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Industry trends: Mintel UK Health and Fitness Club Report 2017

A new UK private health and fitness club report shows the market is poised for continued growth, but retention rates remain a problem. Mintel’s senior leisure analyst Helen Fricker explains

By Helen Fricker, Mintel | Published in Health Club Management 2017 issue 8
A sociable gym environment is essential for consistent member retention
Image courtesy of The Gym Group.
A sociable gym environment is essential for consistent member retention Image courtesy of The Gym Group.
£3.1bn Estimated UK health and fitness sector revenue for 2017

Growth in the private health club market is strong and steady. It’s estimated that the sector will generate £3.1bn in total revenue this year, rising to £3.9bn by 2022. This is the key finding of the Mintel UK Health and Fitness Club Report 2017, which also shows that private club sites and member numbers are rising. According to Mintel data, approximately 5.7 million Brits will hold a gym membership in 2017, and this will rise to reach 7 million by 2022. But there is still much room for these figures to increase, as many operators’ member numbers currently fall below the expected average per site.

Boosting retention rates
While private health club membership numbers are growing, operators still face the challenges of previous years. Member retention is a longstanding issue: clubs lose around 50 per cent of their members each year. Results from a survey of 708 actual and potential gym users show that 47 per cent would consider cancelling their memberships because of alternative exercise services. Fortunately, technology can minimise cancellations by making the gym experience more enjoyable and rewarding, but operators must work to provide a service that members can’t get from exercising alone or by going elsewhere.

The increasing presence of virtual reality (VR), immersive experiences and video-on-demand (VOD) is one way health and fitness clubs can achieve this goal. Mintel data shows that 44 per cent of UK consumers who use or would consider using health and fitness clubs say they would take part in a VR class while at the gym.

These technologies allow operators to provide content in multiple locations at once, while freeing up instructors. From a member perspective, VOD fitness can be accessed anywhere and at any time – eliminating the need to be at a gym at a certain time, or at all. Apps and online channels also offer operators a way to help members access VOD fitness classes at home or away.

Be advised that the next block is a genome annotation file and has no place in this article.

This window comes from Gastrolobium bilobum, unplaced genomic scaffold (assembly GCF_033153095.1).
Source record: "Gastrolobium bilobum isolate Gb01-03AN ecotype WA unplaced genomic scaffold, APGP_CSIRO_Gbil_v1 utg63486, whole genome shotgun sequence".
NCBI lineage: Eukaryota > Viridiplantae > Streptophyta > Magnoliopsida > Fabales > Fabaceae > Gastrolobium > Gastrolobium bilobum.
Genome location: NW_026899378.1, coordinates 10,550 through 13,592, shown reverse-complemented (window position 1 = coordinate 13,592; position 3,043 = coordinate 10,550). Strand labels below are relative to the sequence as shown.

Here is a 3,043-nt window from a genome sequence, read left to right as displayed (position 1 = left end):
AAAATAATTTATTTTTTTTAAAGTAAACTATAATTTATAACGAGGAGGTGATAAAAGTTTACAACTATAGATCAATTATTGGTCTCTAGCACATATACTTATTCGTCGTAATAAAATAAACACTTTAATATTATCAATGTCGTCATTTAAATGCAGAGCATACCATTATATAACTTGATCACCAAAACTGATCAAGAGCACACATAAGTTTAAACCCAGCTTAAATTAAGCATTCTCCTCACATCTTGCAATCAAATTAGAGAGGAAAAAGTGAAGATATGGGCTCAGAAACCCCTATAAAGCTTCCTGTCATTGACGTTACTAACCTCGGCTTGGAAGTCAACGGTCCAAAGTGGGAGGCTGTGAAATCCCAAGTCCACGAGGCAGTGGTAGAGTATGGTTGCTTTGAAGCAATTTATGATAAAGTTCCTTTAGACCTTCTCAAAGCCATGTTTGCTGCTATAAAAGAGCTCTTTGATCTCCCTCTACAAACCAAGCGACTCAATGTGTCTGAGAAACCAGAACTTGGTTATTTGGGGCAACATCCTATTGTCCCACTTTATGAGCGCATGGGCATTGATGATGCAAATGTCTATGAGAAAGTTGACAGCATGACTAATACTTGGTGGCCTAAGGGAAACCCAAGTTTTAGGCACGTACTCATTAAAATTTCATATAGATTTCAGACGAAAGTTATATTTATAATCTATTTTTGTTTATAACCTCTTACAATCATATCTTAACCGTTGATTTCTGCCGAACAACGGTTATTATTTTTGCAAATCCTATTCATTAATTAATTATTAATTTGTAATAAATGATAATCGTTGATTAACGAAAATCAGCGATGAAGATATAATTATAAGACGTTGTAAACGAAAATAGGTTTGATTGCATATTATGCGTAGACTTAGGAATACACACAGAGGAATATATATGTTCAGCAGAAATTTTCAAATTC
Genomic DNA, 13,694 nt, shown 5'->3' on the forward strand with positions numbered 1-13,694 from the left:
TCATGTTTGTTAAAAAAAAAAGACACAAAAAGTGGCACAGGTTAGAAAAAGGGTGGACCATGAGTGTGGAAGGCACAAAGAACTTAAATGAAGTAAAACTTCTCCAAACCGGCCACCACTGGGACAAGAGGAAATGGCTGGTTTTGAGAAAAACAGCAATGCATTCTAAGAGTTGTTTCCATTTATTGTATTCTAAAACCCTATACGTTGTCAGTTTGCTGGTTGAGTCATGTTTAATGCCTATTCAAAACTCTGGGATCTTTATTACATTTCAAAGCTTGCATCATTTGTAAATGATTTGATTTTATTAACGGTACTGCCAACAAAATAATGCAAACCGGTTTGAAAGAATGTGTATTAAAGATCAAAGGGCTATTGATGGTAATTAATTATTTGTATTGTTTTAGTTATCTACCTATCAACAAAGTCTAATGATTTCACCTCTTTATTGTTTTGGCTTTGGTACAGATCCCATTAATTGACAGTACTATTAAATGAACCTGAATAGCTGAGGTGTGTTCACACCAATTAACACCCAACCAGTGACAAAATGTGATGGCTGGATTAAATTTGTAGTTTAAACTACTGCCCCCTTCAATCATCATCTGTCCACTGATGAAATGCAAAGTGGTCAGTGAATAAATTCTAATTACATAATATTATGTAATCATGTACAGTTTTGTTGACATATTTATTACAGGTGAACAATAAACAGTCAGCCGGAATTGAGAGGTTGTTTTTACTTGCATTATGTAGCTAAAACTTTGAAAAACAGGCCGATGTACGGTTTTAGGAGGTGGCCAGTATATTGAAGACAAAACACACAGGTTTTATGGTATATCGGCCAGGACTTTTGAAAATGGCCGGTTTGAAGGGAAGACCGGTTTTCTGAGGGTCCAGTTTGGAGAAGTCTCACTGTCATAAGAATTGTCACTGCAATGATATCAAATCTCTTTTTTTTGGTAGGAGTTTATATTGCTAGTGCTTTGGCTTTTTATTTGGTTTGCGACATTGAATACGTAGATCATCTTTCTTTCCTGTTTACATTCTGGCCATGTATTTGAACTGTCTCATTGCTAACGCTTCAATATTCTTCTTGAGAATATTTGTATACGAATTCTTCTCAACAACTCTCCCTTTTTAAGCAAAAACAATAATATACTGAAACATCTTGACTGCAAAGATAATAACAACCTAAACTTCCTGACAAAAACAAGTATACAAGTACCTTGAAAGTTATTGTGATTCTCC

Member interaction
Additional data from the report shows that a friendly environment is important for member retention. Gym-goers who have made a friend at their gym in the last three months are 40 per cent less likely to cancel their membership than those who haven’t. But it is not just interaction with other gym members that improves retention. Half of UK gym members say they regularly experience an annoying ‘hassle’ at the gym, and the biggest hassle reported is staff who don’t speak to them.

The boutique fitness sector is growing rapidly and this is because these studios give consumers something they fail to get from health and fitness clubs. Price is clearly not an issue for these consumers as boutique studio classes typically cost around £20 per session. The report findings suggest it is a sense of community and belonging that keeps people hooked on these classes, in addition to the diverse and often unique exercise methods on offer.

With a clear correlation between the size of a gym and Net Promoter Score (NPS), large traditional gyms need to follow the lead of smaller studios – treating their members in a personalised manner.

Technology today can provide receptionists and personal trainers with a wealth of member information that can be used to improve customer experience. For example, software for sending personal trainers (PT) a notification when one of their clients enters the building now exists. This means that reception staff or PTs should always be on hand to welcome customers arriving at the club by name – even in facilities with PIN or card entry.

In short, the private health and fitness club market is in a highly favourable position, and the next five years look set to provide further growth opportunities. While the increased popularity of the low-cost sector has driven much of the growth seen in recent years, premium clubs are also well-positioned to tap into the market-wide growth. They can do so by investing in their sites to ensure they deliver the service features that health club users believe are necessary for their custom and loyalty.

This article was amended on October 3, 2017. The original version made reference to two statistics which were taken from research conducted for (by) The Retention People and not by Mintel, as implied by Mintel, who were authors of the article.

The statistics were drawn from two White Papers, both of which are available for download from The Retention People’s website:

• Making Friends Reduces Risk of Cancellation - http://bit.ly/2xOaICB

• 45% of Members Report Frequent Hassles and the Biggest Hassle is Staff Not Speaking to Them - http://bit.ly/2xVCblc



Get the Report

The Mintel Health and Fitness Club UK - July 2017 report is available at:


Helen Fricker is the senior leisure analyst at Mintel. Her experience spans retail, transportation and, most recently, health and fitness.

UK fitness sector revenue is expected to rise from £3.1bn to £3.9bn by 2022, a report from Mintel shows
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